Unlike most other documented southern communities with a Jewish presence, Durham lacked a long-term and powerful German Reform base. Evolving from East European labor-class roots, many members of the Jewish community interacted directly with African Americans of equal or higher status. Durham's uniqueness was compounded further by the introduction of transplanted Jewish intellectuals into the local university ranks. In this maelstrom all sorts of variations appeared: bilateral coalitions, Orthodox and Conservative activism, reticence to act, Jewish / black political and business leadership. The economic history of the city and common class interests served as major factors in the relations among Jews, blacks, and the general community.
The Jews of Durham, North Carolina, occupied a middle ground between the African American and white Christian communities. Though Jews did not suffer the legally sanctioned, racial prejudice accorded blacks, their religion and foreign origins cast them as outsiders. The Jews' history of poverty and discrimination made many Jews sympathetic to blacks, but they were cautious to express that sentiment. Though they acceded to the racial codes, Jews in their personal relations with African Americans often sought to ameliorate the harsher aspects of segregation. A few Jews became civil rights activists, but none joined the rabid segregationists. Jews tended to be racial moderates, and Durham's rabbis reflected these community values.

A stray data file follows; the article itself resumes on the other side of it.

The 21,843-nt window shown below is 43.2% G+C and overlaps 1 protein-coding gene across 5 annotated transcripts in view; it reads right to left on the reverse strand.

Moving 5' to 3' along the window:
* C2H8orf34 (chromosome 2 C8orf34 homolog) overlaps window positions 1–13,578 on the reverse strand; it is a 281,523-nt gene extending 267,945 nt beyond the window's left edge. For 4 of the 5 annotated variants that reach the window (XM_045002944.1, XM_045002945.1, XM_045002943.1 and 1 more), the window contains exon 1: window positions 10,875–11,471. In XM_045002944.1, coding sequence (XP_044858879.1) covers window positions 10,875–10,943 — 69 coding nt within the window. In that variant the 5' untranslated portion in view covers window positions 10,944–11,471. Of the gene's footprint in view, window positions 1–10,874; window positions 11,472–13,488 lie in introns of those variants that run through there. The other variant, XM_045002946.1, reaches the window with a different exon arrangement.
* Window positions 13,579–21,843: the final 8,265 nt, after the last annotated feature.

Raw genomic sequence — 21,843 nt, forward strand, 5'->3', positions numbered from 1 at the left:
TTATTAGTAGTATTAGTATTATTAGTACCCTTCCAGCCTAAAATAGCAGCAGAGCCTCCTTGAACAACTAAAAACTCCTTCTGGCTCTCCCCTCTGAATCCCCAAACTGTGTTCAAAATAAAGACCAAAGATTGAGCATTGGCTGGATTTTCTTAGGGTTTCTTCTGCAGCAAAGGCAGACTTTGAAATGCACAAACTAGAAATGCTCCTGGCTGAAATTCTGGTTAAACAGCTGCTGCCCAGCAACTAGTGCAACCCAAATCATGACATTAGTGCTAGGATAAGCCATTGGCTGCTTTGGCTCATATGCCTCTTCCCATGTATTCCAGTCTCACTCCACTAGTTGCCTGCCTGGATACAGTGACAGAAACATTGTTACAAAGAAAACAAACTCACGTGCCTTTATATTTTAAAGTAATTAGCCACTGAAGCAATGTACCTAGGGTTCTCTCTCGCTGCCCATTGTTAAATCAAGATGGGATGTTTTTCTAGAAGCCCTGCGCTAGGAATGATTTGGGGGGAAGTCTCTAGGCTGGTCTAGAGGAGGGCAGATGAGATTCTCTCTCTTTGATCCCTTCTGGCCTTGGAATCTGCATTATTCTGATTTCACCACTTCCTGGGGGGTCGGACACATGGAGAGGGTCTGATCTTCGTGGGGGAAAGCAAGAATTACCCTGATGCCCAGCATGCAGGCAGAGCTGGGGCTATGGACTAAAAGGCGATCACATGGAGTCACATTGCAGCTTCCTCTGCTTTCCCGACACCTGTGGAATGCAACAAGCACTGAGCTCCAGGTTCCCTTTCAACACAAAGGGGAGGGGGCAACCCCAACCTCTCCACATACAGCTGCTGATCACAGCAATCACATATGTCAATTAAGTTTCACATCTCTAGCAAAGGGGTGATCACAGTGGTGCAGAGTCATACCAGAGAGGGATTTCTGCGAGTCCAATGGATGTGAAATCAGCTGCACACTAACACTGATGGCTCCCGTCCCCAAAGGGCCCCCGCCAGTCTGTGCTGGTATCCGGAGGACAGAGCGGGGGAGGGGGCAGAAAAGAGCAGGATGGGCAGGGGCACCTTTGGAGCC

Relations between Jews and blacks in Durham were in large measure shaped by the city's economic history. Durham, which was not incorporated until 1869, was the prototypical New South city. In the postbel-